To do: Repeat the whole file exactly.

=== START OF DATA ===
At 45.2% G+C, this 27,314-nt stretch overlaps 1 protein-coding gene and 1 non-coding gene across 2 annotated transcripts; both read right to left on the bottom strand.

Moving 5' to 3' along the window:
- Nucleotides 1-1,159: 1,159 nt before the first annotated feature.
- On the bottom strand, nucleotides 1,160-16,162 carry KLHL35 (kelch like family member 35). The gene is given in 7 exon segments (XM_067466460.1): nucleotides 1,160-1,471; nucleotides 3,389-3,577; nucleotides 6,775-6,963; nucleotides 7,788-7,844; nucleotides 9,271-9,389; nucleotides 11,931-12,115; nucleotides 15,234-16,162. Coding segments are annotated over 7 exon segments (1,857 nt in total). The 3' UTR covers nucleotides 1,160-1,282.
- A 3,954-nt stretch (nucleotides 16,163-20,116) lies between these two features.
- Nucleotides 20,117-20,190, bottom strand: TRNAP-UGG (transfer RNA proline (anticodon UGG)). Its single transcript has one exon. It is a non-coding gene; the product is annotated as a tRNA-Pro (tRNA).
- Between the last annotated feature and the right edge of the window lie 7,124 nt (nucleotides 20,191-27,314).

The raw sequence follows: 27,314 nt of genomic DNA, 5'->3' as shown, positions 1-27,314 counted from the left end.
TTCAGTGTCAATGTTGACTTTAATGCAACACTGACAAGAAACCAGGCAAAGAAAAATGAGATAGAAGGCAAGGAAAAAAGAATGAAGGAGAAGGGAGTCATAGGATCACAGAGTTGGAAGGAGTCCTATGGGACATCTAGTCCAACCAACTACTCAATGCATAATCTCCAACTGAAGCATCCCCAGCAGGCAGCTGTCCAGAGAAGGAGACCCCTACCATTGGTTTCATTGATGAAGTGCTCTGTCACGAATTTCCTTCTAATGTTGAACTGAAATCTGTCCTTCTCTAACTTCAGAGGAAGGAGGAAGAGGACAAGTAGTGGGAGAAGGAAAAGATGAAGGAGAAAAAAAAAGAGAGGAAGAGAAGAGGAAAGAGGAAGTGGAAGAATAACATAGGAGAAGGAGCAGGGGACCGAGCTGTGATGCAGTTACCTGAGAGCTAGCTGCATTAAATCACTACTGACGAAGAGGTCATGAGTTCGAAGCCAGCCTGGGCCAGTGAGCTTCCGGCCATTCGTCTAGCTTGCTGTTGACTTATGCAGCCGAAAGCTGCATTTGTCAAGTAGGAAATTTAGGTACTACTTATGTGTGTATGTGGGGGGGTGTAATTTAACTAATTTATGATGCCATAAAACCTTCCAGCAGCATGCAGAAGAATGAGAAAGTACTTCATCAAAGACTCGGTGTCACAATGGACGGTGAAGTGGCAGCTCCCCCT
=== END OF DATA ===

At 45.2% G+C, this 27,314-nt stretch overlaps 1 protein-coding gene and 1 non-coding gene across 2 annotated transcripts; both read right to left on the bottom strand.

Moving 5' to 3' along the window:
- Nucleotides 1-1,159: 1,159 nt before the first annotated feature.
- On the bottom strand, nucleotides 1,160-16,162 carry KLHL35 (kelch like family member 35). The gene is given in 7 exon segments (XM_067466460.1): nucleotides 1,160-1,471; nucleotides 3,389-3,577; nucleotides 6,775-6,963; nucleotides 7,788-7,844; nucleotides 9,271-9,389; nucleotides 11,931-12,115; nucleotides 15,234-16,162. Coding segments are annotated over 7 exon segments (1,857 nt in total). The 3' UTR covers nucleotides 1,160-1,282.
- A 3,954-nt stretch (nucleotides 16,163-20,116) lies between these two features.
- Nucleotides 20,117-20,190, bottom strand: TRNAP-UGG (transfer RNA proline (anticodon UGG)). Its single transcript has one exon. It is a non-coding gene; the product is annotated as a tRNA-Pro (tRNA).
- Between the last annotated feature and the right edge of the window lie 7,124 nt (nucleotides 20,191-27,314).

The raw sequence follows: 27,314 nt of genomic DNA, 5'->3' as shown, positions 1-27,314 counted from the left end.
TTCAGTGTCAATGTTGACTTTAATGCAACACTGACAAGAAACCAGGCAAAGAAAAATGAGATAGAAGGCAAGGAAAAAAGAATGAAGGAGAAGGGAGTCATAGGATCACAGAGTTGGAAGGAGTCCTATGGGACATCTAGTCCAACCAACTACTCAATGCATAATCTCCAACTGAAGCATCCCCAGCAGGCAGCTGTCCAGAGAAGGAGACCCCTACCATTGGTTTCATTGATGAAGTGCTCTGTCACGAATTTCCTTCTAATGTTGAACTGAAATCTGTCCTTCTCTAACTTCAGAGGAAGGAGGAAGAGGACAAGTAGTGGGAGAAGGAAAAGATGAAGGAGAAAAAAAAAGAGAGGAAGAGAAGAGGAAAGAGGAAGTGGAAGAATAACATAGGAGAAGGAGCAGGGGACCGAGCTGTGATGCAGTTACCTGAGAGCTAGCTGCATTAAATCACTACTGACGAAGAGGTCATGAGTTCGAAGCCAGCCTGGGCCAGTGAGCTTCCGGCCATTCGTCTAGCTTGCTGTTGACTTATGCAGCCGAAAGCTGCATTTGTCAAGTAGGAAATTTAGGTACTACTTATGTGTGTATGTGGGGGGGTGTAATTTAACTAATTTATGATGCCATAAAACCTTCCAGCAGCATGCAGAAGAATGAGAAAGTACTTCATCAAAGACTCGGTGTCACAATGGACGGTGAAGTGGCAGCTCCCCCT